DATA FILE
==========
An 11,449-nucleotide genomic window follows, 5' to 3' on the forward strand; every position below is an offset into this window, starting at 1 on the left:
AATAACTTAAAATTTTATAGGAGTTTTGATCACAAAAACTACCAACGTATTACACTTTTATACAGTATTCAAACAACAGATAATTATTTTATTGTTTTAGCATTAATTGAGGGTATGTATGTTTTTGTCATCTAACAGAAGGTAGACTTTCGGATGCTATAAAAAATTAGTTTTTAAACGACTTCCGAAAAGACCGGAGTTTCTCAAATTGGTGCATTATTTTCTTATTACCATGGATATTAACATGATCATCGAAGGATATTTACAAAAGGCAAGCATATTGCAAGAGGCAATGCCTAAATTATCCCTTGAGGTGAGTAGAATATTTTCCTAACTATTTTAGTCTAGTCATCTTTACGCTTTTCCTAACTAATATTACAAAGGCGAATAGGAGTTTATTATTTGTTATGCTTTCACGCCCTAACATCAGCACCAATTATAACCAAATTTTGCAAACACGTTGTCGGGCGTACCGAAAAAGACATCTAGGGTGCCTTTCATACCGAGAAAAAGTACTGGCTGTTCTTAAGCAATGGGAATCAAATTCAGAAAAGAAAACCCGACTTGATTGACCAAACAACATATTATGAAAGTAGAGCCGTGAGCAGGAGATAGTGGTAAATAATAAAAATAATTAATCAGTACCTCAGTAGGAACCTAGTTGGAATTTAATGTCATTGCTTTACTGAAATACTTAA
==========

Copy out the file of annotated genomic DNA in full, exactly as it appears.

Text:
An 11,449-nucleotide genomic window follows, 5' to 3' on the forward strand; every position below is an offset into this window, starting at 1 on the left:
AATAACTTAAAATTTTATAGGAGTTTTGATCACAAAAACTACCAACGTATTACACTTTTATACAGTATTCAAACAACAGATAATTATTTTATTGTTTTAGCATTAATTGAGGGTATGTATGTTTTTGTCATCTAACAGAAGGTAGACTTTCGGATGCTATAAAAAATTAGTTTTTAAACGACTTCCGAAAAGACCGGAGTTTCTCAAATTGGTGCATTATTTTCTTATTACCATGGATATTAACATGATCATCGAAGGATATTTACAAAAGGCAAGCATATTGCAAGAGGCAATGCCTAAATTATCCCTTGAGGTGAGTAGAATATTTTCCTAACTATTTTAGTCTAGTCATCTTTACGCTTTTCCTAACTAATATTACAAAGGCGAATAGGAGTTTATTATTTGTTATGCTTTCACGCCCTAACATCAGCACCAATTATAACCAAATTTTGCAAACACGTTGTCGGGCGTACCGAAAAAGACATCTAGGGTGCCTTTCATACCGAGAAAAAGTACTGGCTGTTCTTAAGCAATGGGAATCAAATTCAGAAAAGAAAACCCGACTTGATTGACCAAACAACATATTATGAAAGTAGAGCCGTGAGCAGGAGATAGTGGTAAATAATAAAAATAATTAATCAGTACCTCAGTAGGAACCTAGTTGGAATTTAATGTCATTGCTTTACTGAAATACTTAA